Luckily, our data equipment reveals the effect of its extra power. For the sake of science, we tested both the hardtop RF and soft top 2.0-litre MX-5 for this article, but only had the photography of the former available at the time of print. However, we figured youíd want to read about both, so weíre going to start with the quicker car.


Being lighter, the new soft-top will shoot past B-doubles two tenths quicker than the old car. In fact, 80-120km/h drops from our previous testís 4.8sec to 4.57sec. The extra grunt is felt from a stand-still, as well. Compared to our best previously recorded times, the soft-top is 0.15 seconds quicker to 100km/h, 0.14sec faster across 400m, and carries 2.1km/h more down the chute.

Both bodystyles thrive off wheelspin from a launch to produce their figures. Thereís a hard 5500rpm limit in neutral, and a clandestine traction control system waiting to catch the revs if you use it to drop the clutch. Step off the third pedal somewhere around 5000rpm instead and the MX-5 will get under the 7.0sec 0-100km/h barrier easily as the rear tyres scamper along with axle tramp. Itís the same case for the RF but since we donít have any comparative times to detail how much faster it is, weíd predict a similar gain in speed considering itís gained 25kg when the softie is 23kg heavier.

Yes, the new MX-5 is heavier. Surely engineers winced when fitting extra sound deadening in 2018, then a radar system, reverse camera, and telescopic steering shaft in 2019. But that last upgrade is welcomed like water in a desert. The steering wheel can now reach 42mm closer to you than before. It gives you more control during hard driving, which is what lures tall drivers into the MX-5ís cramped cabin in the first place.

Both cars fidget over small road imperfections and shake their scuttles every so often. The secondary rideís better, but the soft-top goes one step further in dynamic achievement. With aspects of the RFís rear suspension setup transferred to its aft axle in 2018, the new settings unlock more rear compliance, and stability, especially under acceleration, with less roll oversteer. However, because its front-end remains unchanged, its nose stays pinned to the tarmac, and that only improves its feeling of agility.

The RF handles with the same fundamental balance, but it bobs more over crests and lumps, occasionally resulting in a secondary movement. Yes, the softer tune will suit those who spend considerably more time commuting and touring, but its higher centre of gravity and less interested front-end dismiss it as a serious corner carver. Itís not like its cabin is soundrecording studio levels of quiet, either, so the added protection against elements is its other draw card against the soft-top.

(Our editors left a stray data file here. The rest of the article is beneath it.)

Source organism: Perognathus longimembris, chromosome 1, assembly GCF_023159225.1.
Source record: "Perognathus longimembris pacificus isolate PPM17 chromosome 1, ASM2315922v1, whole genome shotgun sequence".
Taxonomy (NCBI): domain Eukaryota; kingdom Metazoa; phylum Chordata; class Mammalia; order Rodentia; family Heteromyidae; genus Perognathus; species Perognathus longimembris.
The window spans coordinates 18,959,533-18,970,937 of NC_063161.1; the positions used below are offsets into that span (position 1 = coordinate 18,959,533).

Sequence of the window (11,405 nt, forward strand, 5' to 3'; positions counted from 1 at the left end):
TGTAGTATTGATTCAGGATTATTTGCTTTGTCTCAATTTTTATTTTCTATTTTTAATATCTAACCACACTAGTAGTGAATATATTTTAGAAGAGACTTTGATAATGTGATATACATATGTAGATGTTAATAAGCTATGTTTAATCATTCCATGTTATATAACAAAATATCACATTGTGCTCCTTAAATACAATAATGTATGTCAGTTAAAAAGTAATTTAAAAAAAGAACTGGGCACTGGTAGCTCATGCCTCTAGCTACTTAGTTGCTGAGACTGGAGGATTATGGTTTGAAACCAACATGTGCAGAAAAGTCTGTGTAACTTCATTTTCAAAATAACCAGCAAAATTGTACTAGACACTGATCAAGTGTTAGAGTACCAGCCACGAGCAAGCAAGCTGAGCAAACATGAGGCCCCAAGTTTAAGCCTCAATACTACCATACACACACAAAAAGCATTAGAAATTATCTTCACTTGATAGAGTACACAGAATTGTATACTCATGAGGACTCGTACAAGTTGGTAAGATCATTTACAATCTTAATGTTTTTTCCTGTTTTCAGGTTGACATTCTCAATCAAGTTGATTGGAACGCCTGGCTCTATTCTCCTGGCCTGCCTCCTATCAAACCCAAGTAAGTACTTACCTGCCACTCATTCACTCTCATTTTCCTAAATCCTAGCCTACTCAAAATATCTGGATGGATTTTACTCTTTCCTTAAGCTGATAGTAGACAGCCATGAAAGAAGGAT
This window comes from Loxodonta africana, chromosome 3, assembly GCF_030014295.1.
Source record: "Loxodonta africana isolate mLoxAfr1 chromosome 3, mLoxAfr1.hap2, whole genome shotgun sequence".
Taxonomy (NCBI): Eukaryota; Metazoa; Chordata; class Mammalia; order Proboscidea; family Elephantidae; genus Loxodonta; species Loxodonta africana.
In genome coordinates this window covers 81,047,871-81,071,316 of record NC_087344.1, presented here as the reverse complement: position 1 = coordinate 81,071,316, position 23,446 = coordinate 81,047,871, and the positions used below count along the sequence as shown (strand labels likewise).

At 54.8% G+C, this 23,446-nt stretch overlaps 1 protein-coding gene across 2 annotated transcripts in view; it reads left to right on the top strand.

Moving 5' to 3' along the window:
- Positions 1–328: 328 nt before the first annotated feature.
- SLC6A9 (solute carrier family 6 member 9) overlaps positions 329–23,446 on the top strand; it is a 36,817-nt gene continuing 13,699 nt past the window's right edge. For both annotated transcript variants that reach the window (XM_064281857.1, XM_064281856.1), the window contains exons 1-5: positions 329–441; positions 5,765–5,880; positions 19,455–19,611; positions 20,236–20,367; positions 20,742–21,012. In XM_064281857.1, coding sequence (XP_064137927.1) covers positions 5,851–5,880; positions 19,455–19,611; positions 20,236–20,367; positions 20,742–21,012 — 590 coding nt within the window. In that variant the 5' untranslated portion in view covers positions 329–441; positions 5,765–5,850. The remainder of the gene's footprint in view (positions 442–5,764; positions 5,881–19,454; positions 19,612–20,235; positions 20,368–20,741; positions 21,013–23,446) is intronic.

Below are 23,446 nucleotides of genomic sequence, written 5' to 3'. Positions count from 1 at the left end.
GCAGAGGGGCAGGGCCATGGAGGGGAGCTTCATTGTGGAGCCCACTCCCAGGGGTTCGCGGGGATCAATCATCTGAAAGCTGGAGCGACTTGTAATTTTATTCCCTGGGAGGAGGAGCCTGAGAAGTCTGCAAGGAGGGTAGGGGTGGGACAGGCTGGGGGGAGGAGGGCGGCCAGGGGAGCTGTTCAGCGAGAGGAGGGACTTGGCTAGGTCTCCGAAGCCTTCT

The extra 500rpm means both cars hold second gear into uphill right-angle corners, and pull through third gear more convincingly, but the fact our testís consumption figures reveal the soft-top drank half a litre more over 100km shows just how much more we enjoyed using it during testing. The extra sound deadening, too, is welcome, and pushes noise levels down for trips into the country.

Unless you want softer, more exploitable suspension, or smaller fuel bills, we canít see why youíd look past a new 2.0-litre Mazda MX-5 for the downsized unit. Pricing for the 2019 car wasnít available to us at the time of print, but weíre going to say whatever Mazda is asking, expect to see pre-2019s and more 1.5-litres up for sale. Not only have engineers extracted a whole lot more character from the 2.0-litre, the other small changes amount to a much improved car.

It might not scream to the heights former atmo legends like the Honda S2000 did. Frankly, few cars will replicate its 9000rpm redline Ė thatís rarefied air youíll need to travel to Porscheís GT cars for. And while the Mazdaís new 2.0-litre might seem like only a glimpse into such theatre, itís an experience that goes a long way to being close to as thrilling. Youíll need to climb 3776 metres above sea level to reach the top of Mount Fuji. But with redlines plummeting across the market in both cheap and expensive cars, the MX-5 2.0-litreís 7500rpm is a peak easier, and now more enjoyable, to visit.